The views and wishes of te tamaiti, alongside consideration of their welfare and best interests, must be taken into account for any significant decision that affects them.
The decision, the reasons for it, and how it will affect te tamaiti must be explained to them in a way that they can understand and respects their mana.
If a significant decision is made which is different from the views te tamaiti has expressed we must explain this to te tamaiti and record the reasons why.
Independent services and advocates for te tamaiti
Te tamaiti has a right to access independent advocacy services. We must ensure that te tamaiti:
- know about the relevant independent and advocacy services
- are supported to access these services.
This must include Māori, iwi, or kaupapa Māori services, Pasifika services and other advocacy options relevant to the cultural diversity of te tamaiti.
Independent services include:
- VOYCE — Whakarongo Mai (advocacy for children with care experience)
- disability advocates
- the Children’s Commissioner’s Child Rights Advice Line
- youth advocates and lay advocates appointed by the Youth Court
- youth advocates appointed by the Oranga Tamariki chief executive where tamariki have been charged with an offence punishable by 10 or more years imprisonment
- lawyer for the child.
Ensuring te tamaiti is supported to provide feedback and make complaints
We must give te tamaiti information about how they can provide feedback or make a complaint and provide them with sufficient support, if required, to enable them to do so.
We must ensure te tamaiti are aware of, and know how to make use of:
- the Oranga Tamariki Feedback and Complaints mechanism
- the grievance process within residences — Whāia Te Māramatanga.
We must specifically provide them with information about:
- what is feedback and what is a complaint
- where they can go, both within and outside of Oranga Tamariki to provide feedback or make a complaint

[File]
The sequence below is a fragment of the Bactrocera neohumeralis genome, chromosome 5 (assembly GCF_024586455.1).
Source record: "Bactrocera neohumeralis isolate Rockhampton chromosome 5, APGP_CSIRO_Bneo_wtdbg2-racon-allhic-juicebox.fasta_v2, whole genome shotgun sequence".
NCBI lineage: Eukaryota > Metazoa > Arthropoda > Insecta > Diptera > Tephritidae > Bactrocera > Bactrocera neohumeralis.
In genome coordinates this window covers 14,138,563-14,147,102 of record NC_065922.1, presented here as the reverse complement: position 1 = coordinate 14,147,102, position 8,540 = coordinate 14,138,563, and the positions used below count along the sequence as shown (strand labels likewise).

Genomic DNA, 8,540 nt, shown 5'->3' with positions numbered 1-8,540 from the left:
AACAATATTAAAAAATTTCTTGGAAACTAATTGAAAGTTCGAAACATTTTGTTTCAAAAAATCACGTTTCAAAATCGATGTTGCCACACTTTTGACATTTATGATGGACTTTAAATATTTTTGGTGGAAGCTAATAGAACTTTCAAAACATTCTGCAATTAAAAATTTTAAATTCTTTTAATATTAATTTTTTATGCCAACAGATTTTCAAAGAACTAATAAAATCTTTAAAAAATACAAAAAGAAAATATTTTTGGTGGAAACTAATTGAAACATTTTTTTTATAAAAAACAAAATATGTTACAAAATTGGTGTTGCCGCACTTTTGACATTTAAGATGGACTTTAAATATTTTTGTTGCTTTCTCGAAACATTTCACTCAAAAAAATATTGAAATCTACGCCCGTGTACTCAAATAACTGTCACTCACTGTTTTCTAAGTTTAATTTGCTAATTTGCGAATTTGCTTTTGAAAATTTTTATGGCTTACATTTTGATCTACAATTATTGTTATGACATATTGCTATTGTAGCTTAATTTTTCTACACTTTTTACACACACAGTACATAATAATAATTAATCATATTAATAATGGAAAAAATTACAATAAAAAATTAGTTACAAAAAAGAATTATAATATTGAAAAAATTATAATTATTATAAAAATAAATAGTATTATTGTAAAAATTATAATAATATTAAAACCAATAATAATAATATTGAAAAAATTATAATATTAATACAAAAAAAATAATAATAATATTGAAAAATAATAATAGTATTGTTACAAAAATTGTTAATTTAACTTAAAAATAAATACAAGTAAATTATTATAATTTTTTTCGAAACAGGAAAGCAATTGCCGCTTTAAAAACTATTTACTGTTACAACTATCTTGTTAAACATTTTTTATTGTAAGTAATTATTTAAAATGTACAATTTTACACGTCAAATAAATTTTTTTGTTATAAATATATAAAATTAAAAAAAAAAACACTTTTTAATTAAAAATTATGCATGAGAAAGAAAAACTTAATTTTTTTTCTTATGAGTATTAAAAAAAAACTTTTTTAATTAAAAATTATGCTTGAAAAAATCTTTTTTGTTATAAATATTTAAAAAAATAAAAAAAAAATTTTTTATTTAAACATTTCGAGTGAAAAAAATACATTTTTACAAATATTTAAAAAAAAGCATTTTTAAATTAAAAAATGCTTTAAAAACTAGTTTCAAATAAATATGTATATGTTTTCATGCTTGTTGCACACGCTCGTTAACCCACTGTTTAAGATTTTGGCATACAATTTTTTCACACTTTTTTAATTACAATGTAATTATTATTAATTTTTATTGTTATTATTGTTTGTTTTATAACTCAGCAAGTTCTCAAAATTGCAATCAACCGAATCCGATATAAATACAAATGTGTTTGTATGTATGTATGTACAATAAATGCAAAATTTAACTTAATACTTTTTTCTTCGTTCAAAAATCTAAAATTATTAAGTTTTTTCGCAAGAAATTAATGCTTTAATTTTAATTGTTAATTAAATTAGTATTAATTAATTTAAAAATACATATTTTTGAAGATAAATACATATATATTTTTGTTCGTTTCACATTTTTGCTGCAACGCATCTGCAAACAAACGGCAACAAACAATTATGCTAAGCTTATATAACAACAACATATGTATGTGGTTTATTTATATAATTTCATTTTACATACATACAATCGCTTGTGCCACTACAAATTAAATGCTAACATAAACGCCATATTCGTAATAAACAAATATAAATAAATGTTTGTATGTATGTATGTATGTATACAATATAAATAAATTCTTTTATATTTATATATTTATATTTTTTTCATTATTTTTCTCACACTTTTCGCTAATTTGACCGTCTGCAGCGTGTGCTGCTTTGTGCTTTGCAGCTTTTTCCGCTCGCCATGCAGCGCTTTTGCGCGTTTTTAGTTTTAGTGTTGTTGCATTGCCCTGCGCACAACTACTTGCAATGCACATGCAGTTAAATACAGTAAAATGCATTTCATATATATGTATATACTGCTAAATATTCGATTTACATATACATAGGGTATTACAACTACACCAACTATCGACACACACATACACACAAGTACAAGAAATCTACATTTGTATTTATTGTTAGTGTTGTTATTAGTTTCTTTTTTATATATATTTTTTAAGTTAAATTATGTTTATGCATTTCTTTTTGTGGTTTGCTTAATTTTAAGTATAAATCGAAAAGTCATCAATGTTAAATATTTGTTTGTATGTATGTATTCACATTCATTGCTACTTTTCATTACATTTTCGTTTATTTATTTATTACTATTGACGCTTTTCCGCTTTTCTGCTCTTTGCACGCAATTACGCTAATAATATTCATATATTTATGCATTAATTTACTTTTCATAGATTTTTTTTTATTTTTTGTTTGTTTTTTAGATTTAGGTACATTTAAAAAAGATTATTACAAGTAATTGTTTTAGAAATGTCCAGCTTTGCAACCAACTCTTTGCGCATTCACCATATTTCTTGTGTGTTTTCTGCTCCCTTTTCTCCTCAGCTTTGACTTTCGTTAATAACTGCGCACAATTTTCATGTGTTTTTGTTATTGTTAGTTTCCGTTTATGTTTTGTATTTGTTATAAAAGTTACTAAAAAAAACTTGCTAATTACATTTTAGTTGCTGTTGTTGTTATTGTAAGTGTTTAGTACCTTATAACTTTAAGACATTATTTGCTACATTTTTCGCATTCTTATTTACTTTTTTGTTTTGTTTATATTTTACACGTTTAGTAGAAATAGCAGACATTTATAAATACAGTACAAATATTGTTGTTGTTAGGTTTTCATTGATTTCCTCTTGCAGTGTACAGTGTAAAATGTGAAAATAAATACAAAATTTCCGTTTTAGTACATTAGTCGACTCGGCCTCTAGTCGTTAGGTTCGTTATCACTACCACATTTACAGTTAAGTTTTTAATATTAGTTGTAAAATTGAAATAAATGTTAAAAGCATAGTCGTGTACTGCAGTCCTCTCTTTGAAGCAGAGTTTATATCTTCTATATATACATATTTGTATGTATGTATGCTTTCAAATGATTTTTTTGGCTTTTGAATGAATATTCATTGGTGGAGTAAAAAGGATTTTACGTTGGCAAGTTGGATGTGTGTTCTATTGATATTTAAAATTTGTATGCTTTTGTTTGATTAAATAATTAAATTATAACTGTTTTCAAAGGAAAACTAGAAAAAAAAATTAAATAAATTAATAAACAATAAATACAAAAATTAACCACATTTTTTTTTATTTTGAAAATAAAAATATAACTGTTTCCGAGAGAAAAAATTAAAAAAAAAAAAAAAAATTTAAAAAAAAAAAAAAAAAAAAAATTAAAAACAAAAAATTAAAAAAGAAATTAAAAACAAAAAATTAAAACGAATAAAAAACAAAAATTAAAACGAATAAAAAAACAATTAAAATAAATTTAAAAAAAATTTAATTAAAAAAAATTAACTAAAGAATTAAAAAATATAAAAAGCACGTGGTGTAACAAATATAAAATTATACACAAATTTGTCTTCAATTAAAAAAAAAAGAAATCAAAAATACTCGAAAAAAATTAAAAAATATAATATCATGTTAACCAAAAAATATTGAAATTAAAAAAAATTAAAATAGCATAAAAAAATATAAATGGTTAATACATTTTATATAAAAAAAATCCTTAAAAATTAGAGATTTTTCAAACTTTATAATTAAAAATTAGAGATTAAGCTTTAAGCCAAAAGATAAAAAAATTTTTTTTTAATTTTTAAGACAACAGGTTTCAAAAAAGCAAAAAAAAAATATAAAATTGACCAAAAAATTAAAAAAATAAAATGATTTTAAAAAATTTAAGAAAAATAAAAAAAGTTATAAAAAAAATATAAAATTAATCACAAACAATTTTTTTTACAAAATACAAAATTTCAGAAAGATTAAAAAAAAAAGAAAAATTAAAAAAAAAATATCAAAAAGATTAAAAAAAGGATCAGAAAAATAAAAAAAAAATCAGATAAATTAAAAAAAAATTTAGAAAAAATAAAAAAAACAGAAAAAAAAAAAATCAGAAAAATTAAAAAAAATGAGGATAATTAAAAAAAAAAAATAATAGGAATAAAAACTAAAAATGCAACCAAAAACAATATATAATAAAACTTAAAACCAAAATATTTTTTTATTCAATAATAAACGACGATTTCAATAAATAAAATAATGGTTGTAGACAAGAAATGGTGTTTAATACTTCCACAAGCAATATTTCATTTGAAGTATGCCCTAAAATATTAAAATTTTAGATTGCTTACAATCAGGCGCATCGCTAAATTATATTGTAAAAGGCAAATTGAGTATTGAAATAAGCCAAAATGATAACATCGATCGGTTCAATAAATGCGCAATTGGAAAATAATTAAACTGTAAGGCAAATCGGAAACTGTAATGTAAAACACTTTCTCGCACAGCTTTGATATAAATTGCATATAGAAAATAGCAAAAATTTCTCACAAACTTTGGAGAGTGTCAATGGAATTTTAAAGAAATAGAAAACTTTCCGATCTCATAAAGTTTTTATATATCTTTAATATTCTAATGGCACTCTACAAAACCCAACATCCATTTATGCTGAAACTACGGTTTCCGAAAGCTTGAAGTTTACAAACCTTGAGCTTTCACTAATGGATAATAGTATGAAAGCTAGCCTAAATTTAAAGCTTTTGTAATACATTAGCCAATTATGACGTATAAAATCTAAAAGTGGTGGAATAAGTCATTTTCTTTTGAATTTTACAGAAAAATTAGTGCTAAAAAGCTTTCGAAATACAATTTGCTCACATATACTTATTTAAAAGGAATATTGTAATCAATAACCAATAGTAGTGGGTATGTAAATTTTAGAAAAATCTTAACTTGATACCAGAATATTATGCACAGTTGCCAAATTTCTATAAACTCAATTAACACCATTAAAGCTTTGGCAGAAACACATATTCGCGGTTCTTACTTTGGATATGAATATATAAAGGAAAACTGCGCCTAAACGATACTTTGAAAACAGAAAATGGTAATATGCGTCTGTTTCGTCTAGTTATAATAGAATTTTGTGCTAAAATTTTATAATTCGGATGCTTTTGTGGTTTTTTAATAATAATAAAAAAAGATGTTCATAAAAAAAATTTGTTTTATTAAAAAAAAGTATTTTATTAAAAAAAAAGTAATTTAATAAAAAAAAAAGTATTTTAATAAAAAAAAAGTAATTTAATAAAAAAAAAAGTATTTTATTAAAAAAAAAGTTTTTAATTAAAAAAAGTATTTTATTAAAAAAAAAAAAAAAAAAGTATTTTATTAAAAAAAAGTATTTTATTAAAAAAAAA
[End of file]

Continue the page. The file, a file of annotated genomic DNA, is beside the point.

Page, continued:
- who can give them support with this process
- what they can expect to happen when they provide feedback or make a complaint, including the possible outcomes and the timeframe for a response
- what will be recorded
- how they will be kept informed about the outcome of their feedback or complaint
- the processes and mechanisms available to them if they are not satisfied with Oranga Tamariki’s response to their complaint.
We must ensure that if te tamaiti makes a complaint, the outcome of the complaint assessment process and the actions taken as a result of that assessment are explained to them.
Tamariki in care or custody
The following sections of the policy apply to our work with:
- tamariki in the care or custody of the Oranga Tamariki chief executive
- tamariki under a sole guardianship or interim sole guardianship order
- tamariki under a wardship order where Oranga Tamariki is acting as an agent for the Court.
Ensuring te tamaiti in care or custody has the information they are entitled to
We must provide te tamaiti in care or custody with the information they need to help them understand why they are in care or custody, their rights, and what they can expect. This information must be provided on an ongoing basis as needed, as part of a continuous process of ensuring their understanding.
At a minimum, this must include information and an explanation about:
- the reasons they have been brought into care or custody, including the purpose and timeframe of any residential placement
- what they can expect, including:
- their rights as set out in the Oranga Tamariki Act, the Statement of Rights and the Residential Care Regulations. A copy of this document must be given to them and explained
- the timing of the assessment of their needs and making an All About Me plan to meet their needs
- how often they will be visited – as specified in their All About Me plan
- who they can contact if they have concerns
- how their family, whānau, hapū and iwi will be involved in decisions being made about them, and the reasons for their level of involvement
- their All About Me plan
- how they can participate in decisions to be made and processes that are to be undertaken in relation to their care or custody, and how their views will be used to inform decisions made about them
- the independent services that are available and how they can access them.
- their rights to confidentiality and privacy, including:
- information about the purposes for which information about them will be collected
- how and when information about them may be recorded, used, collected and disclosed
- their record of important life events and how they can access this
- information about their post-care entitlements if they are transitioning to independence.
Advising te tamaiti of the outcome of an investigation or assessment
Where appropriate, te tamaiti must be advised of the outcome of the investigation or assessment verbally. Details of this conversation must be recorded on the CYRAS record for te tamaiti.
Te tamaiti must be told:
- by the investigating social workers with support from the social worker of te tamaiti (where relevant)
- in an age-appropriate manner
- what actions were taken to investigate or assess the allegation
- the findings of the investigation or assessment.